Who was Gilbert Keith Chesterton? A rotund man in a cape brandishing a walking stick? Certainly. A twentieth-century writer? Prolifically. A great champion and defender of the Christian Faith? Gallantly. He is known too as the "prince of paradox" and an "apostle of common sense." Chesterton has lately been enjoying a resurgence in popularity. His name appears on blog posts and news articles alike. His name is spoken more often on college campuses, and schools around the United States are being named after him.
Who was this engaging, witty, prophetic man? Allow Dale Ahlquist, the president of the American Chesterton Society, to introduce you to him. In a rollicking adventure quite Chestertonian in flavor, Ahlquist captains an expedition of discovery into who this GKC fellow is. He deftly and cleverly explores Chesterton as a man, as a writer, and as a potential saint.
Those curious about Chesterton will have their initial questions answered. Those who might be dubious about Chesterton's reputation will be challenged to reconsider. Those who consider Chesterton an old friend will be delighted. All will be engaged by amusing anecdotes, plentiful quotations, and a thoughtful study of the life of G. K. Chesterton.
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About the Author
Dale Ahlquist is president of the American Chesterton Society. Through his long running television series, The Apostle of Common Sense, as well as his books and lectures, he has helped bring about a great renewal of interest in the works of G. K. Chesterton. He has authored and contributed to several books on Chesterton, including Common Sense 101: Lessons from G. K. Chesterton, G. K. Chesterton: The Apostle of Common Sense, and In Defense of Sanity: The Best Essays of G. K. Chesterton.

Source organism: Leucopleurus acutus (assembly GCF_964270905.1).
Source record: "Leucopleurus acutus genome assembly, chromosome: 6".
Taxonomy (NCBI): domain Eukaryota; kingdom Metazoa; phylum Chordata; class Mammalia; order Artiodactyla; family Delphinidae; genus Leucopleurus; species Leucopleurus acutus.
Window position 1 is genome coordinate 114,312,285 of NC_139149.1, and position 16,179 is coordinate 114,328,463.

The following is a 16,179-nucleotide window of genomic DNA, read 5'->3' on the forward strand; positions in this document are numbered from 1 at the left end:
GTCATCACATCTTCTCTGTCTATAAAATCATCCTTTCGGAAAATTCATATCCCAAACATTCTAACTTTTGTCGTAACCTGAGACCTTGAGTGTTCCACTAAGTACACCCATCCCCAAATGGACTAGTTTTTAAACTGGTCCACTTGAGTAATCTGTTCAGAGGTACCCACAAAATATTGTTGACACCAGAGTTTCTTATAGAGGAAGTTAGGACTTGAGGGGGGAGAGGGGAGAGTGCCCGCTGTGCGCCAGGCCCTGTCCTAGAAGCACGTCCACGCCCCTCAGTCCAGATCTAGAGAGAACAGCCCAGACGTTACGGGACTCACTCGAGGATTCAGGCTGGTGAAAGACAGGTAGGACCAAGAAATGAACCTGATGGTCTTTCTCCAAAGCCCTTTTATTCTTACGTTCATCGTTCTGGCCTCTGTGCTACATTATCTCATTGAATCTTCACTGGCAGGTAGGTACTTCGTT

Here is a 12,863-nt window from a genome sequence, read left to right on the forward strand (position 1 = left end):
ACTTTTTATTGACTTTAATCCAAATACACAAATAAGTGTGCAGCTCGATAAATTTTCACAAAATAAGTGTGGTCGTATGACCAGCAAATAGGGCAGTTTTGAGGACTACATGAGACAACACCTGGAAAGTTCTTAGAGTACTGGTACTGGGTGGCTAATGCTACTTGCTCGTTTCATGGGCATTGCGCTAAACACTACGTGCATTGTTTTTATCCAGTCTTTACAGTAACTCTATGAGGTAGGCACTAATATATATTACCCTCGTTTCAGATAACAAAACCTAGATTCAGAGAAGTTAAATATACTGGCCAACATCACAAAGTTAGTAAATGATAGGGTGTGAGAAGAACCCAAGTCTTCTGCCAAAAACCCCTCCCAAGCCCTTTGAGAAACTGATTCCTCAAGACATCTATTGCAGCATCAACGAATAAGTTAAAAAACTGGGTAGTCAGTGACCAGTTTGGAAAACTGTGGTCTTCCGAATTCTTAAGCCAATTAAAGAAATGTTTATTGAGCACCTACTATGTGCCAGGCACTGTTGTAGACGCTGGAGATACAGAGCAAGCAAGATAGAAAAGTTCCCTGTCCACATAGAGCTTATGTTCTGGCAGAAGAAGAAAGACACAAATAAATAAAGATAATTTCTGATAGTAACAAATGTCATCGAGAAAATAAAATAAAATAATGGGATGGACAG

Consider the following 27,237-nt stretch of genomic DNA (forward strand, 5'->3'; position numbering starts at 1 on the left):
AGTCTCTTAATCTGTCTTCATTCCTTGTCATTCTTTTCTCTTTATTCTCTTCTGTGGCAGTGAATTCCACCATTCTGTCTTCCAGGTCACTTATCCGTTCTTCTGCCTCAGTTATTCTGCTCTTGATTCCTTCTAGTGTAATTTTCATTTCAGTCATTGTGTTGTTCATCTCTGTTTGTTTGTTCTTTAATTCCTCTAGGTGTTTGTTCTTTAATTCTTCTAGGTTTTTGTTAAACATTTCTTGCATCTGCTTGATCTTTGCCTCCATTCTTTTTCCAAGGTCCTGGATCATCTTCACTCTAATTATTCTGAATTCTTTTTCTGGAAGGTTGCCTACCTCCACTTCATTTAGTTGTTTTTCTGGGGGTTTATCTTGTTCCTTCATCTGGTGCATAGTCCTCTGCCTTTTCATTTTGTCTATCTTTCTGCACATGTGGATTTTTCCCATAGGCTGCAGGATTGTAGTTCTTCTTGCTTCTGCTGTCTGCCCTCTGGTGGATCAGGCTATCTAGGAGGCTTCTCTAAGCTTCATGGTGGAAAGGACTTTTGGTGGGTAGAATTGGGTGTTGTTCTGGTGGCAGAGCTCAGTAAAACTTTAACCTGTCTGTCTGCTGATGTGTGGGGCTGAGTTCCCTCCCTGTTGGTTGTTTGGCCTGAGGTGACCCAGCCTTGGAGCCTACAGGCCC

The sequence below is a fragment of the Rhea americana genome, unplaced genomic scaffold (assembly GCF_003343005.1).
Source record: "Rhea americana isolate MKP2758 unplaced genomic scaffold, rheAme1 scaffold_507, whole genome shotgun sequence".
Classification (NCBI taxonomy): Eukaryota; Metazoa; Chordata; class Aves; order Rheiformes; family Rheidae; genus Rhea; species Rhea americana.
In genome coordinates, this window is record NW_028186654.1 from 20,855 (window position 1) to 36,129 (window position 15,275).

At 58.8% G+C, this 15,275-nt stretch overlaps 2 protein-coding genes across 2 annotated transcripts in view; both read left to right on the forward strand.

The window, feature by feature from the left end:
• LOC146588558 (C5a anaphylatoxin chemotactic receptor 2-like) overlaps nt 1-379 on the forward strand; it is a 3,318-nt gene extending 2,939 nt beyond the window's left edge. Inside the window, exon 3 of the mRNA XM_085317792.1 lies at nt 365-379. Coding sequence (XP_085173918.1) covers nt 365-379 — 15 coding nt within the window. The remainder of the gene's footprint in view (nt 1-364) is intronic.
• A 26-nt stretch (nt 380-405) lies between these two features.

Most Helpful Customer Reviews
It’s a wonderful life Dale Ahlquist’s history of Gilbert Keith Chesterton, Knight of the Holy Ghost, is an excellent portrait of the man and what he stood for. There is a short biography of Chesterton, followed by a chapter that reviews some of his most memorable books, and a final section discussing the difference that Chesterton made to the world. Ahlquist demonstrates that Chesterton was a good man who gave the world common sense and wisdom – two things it desperately needed and still needs. This book is full of memorable and profound insights, such as these Chesterton quotes and insights: “We men and women are all in the same boat in a stormy sea, and we owe each other a terrible loyalty.” Commenting on that quotation, the author notes: His loyalty to his fellow travelers on the boat was demonstrated by his wiliness to argue with them. He saw their bad ideas as imperiling everyone else on the boat. He was constant and consistent in his defense of Christianity, morality and liberty because they are inextricably tied together. It is the one preaching immorality who will destroy the rights of the free man and sink the boat that all of us are in together. Dale Ahlquist wrote: Chesterton warned that the modern madness had crept into the world through the classroom because we were no longer teaching the true lessons of history, or of any history at all. The aim of modern educators was the contrary of real education. Its aim is to make men forget the past. In “The Oracle of the Dog,” Father Brown says, “It’s the first effect of not believing in God that you lose your common sense and can’t see things as they are.” “Sorrow and pessimism are by their natures opposite: sorrow rests upon the value of something; pessimism upon the value of nothing.” Gilbert Keith Chesterton was truly a hero of virtue, a noble knight who was faithful in his quest to serve God and his fellow man. The world badly needs more heroes. So read this inspiring, true story and join the crusade against sin and suffering.